Casement windows are the perfect choice for many homes. They’re often large and airy, allowing lots of light into your living space. But over time, casement windows can leak air and moisture through their old frames or sashes, so it’s crucial to replace them if they need it! In this article, I’ll show you how easy it can be to replace casement windows (and keep the cost down) by following these steps.
How to replace casement windows?
Here are the steps you need to follow:
Measure the windows
Measure the width and height of your window opening. Then, measure the length of the sill or horizontal board on top of or inside the wall framing. Measure this distance with a tape measure to use later when ordering replacement casement windows.
Next, measure how long each side of your jamb (or mullion) is by measuring from one end to another using a tape measure or ruler. Finally, measure how deep your frame is by measuring from one end to another at its center point using either a tape measure or a ruler.
Choose casement window replacement sashes
Choosing the right size sashes for your replacement casement windows will significantly affect how well your new casements operate. You first need to measure the width of your current window and jot down that number. You should also measure the height and depth of each opening (or if they are double-hung) so that you know exactly how much glass needs to be replaced. Once you know this, it’s time to choose new casement sashes based on those measurements.
Casement window sash material matters! You can find them made from wood or fiberglass. Both have pros and cons. Wood casement windows tend to be more expensive. Still, they usually come with better insulation qualities than their fiberglass counterparts. It makes them a good choice if you live somewhere cold or damp like New England, where condensation build-up could become an issue if left unchecked over time.
Remove the old window sashes
To replace casement windows, you’ll need to remove the old sashes. Be sure to check for any nails or screws holding the belt in place. If there are any, use a drill and a screwdriver bit to remove them. The next step is removing the old weatherstripping along the base of each window frame and any other weatherstripping around your home’s doorways and windows that might get in your way while installing new casement windows.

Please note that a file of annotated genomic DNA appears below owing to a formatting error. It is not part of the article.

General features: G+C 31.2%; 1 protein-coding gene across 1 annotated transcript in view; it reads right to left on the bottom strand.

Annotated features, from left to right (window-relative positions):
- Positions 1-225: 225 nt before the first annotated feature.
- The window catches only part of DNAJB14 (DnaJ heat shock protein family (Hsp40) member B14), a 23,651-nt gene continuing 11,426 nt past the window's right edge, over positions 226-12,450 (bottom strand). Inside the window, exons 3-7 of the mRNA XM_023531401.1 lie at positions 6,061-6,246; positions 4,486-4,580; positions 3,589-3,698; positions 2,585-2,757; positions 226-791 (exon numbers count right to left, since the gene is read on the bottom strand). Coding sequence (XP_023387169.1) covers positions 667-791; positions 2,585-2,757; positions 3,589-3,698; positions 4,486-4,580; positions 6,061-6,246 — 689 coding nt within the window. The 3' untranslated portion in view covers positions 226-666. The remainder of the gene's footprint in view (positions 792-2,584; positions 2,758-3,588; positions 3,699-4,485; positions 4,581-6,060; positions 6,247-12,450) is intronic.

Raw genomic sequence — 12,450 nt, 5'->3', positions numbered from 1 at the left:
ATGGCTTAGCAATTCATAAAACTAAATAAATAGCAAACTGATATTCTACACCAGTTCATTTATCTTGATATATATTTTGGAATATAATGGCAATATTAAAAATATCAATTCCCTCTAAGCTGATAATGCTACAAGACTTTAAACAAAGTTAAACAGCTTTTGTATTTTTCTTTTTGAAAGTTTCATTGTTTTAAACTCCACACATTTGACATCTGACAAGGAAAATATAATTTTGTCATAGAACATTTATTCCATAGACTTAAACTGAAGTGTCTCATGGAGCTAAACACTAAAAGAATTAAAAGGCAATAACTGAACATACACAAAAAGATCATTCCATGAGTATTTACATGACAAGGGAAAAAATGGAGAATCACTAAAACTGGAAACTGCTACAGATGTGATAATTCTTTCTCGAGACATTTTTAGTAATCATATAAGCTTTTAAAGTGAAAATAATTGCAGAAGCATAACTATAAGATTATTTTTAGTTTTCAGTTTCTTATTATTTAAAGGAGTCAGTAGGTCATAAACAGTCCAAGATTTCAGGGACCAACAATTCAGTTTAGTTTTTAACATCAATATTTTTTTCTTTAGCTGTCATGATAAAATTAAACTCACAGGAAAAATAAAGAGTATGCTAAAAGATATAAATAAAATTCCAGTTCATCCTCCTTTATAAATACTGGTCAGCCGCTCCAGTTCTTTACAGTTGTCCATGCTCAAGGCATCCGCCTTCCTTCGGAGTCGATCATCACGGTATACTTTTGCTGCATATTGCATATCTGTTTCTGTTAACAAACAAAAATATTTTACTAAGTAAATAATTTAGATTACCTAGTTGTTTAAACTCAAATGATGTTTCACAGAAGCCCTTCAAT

Next comes removing window stops, which hold the window securely in place; this may require some forceful prying if they’re stuck on their tight. After taking care of those pesky window stops (and hoping they don’t end up flying off!), it’s time to tackle lock springs. Those metal pieces with little coils on their ends hold locks into place along the casement frames’ bottom edges. As well as hinges and handles, if necessary before removing them from their current positions at either end of each frame’s side paneling by prying off with pliers or other tools such as chisels that can help break through layers of grime built up over years of neglect; this will hopefully make it easier for you when installing new hardware later down the road!
Install your new casements and weatherstripping
Now that you’ve removed your old sashes and frames, it’s time to install your new ones.
- Check the fit of each new sash into its frame. If they don’t fit perfectly, adjust them until they’re right.
- Insert one little screw at a time into every hole in each corner (except for the top of a double-hung window). Try to keep from overdriving these screws so that you don’t crack any wood or break off any heads; this is why we recommend using plastic trim heads instead of metal ones!
- Contact experts if you’re installing a casement window with an internal locking mechanism.
We hope this article has helped you to understand how to replace your casement windows. If you have any questions, please feel free to contact us.